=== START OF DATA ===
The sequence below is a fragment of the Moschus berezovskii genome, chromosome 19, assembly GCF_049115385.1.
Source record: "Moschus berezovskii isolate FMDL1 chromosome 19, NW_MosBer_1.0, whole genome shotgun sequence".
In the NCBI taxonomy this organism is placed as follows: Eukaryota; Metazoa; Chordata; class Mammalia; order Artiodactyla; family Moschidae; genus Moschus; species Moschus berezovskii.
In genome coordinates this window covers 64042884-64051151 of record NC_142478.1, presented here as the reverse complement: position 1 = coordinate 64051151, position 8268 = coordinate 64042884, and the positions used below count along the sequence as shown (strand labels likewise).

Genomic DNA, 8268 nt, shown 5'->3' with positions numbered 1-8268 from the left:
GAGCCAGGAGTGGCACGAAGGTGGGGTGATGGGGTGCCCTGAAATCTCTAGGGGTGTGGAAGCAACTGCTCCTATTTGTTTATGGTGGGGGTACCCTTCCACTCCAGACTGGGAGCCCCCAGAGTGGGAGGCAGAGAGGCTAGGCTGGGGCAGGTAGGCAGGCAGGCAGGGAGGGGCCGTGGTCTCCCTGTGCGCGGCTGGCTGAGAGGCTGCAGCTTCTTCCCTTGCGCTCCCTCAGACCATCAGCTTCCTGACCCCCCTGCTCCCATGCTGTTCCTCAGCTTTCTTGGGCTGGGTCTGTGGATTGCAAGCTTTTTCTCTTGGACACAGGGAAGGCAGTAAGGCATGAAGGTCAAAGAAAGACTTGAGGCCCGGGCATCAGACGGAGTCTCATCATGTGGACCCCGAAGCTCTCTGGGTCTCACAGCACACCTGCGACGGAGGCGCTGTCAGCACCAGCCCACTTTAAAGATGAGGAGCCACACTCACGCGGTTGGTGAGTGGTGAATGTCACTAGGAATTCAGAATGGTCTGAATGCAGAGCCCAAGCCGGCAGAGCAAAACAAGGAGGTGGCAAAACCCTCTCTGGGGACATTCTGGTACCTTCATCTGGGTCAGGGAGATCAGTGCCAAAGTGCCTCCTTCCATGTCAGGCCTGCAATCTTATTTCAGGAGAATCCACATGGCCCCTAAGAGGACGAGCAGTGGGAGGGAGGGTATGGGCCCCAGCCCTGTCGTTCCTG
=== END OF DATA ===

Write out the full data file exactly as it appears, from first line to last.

The sequence below is a fragment of the Moschus berezovskii genome, chromosome 19, assembly GCF_049115385.1.
Source record: "Moschus berezovskii isolate FMDL1 chromosome 19, NW_MosBer_1.0, whole genome shotgun sequence".
In the NCBI taxonomy this organism is placed as follows: Eukaryota; Metazoa; Chordata; class Mammalia; order Artiodactyla; family Moschidae; genus Moschus; species Moschus berezovskii.
In genome coordinates this window covers 64042884-64051151 of record NC_142478.1, presented here as the reverse complement: position 1 = coordinate 64051151, position 8268 = coordinate 64042884, and the positions used below count along the sequence as shown (strand labels likewise).

Genomic DNA, 8268 nt, shown 5'->3' with positions numbered 1-8268 from the left:
GAGCCAGGAGTGGCACGAAGGTGGGGTGATGGGGTGCCCTGAAATCTCTAGGGGTGTGGAAGCAACTGCTCCTATTTGTTTATGGTGGGGGTACCCTTCCACTCCAGACTGGGAGCCCCCAGAGTGGGAGGCAGAGAGGCTAGGCTGGGGCAGGTAGGCAGGCAGGCAGGGAGGGGCCGTGGTCTCCCTGTGCGCGGCTGGCTGAGAGGCTGCAGCTTCTTCCCTTGCGCTCCCTCAGACCATCAGCTTCCTGACCCCCCTGCTCCCATGCTGTTCCTCAGCTTTCTTGGGCTGGGTCTGTGGATTGCAAGCTTTTTCTCTTGGACACAGGGAAGGCAGTAAGGCATGAAGGTCAAAGAAAGACTTGAGGCCCGGGCATCAGACGGAGTCTCATCATGTGGACCCCGAAGCTCTCTGGGTCTCACAGCACACCTGCGACGGAGGCGCTGTCAGCACCAGCCCACTTTAAAGATGAGGAGCCACACTCACGCGGTTGGTGAGTGGTGAATGTCACTAGGAATTCAGAATGGTCTGAATGCAGAGCCCAAGCCGGCAGAGCAAAACAAGGAGGTGGCAAAACCCTCTCTGGGGACATTCTGGTACCTTCATCTGGGTCAGGGAGATCAGTGCCAAAGTGCCTCCTTCCATGTCAGGCCTGCAATCTTATTTCAGGAGAATCCACATGGCCCCTAAGAGGACGAGCAGTGGGAGGGAGGGTATGGGCCCCAGCCCTGTCGTTCCTG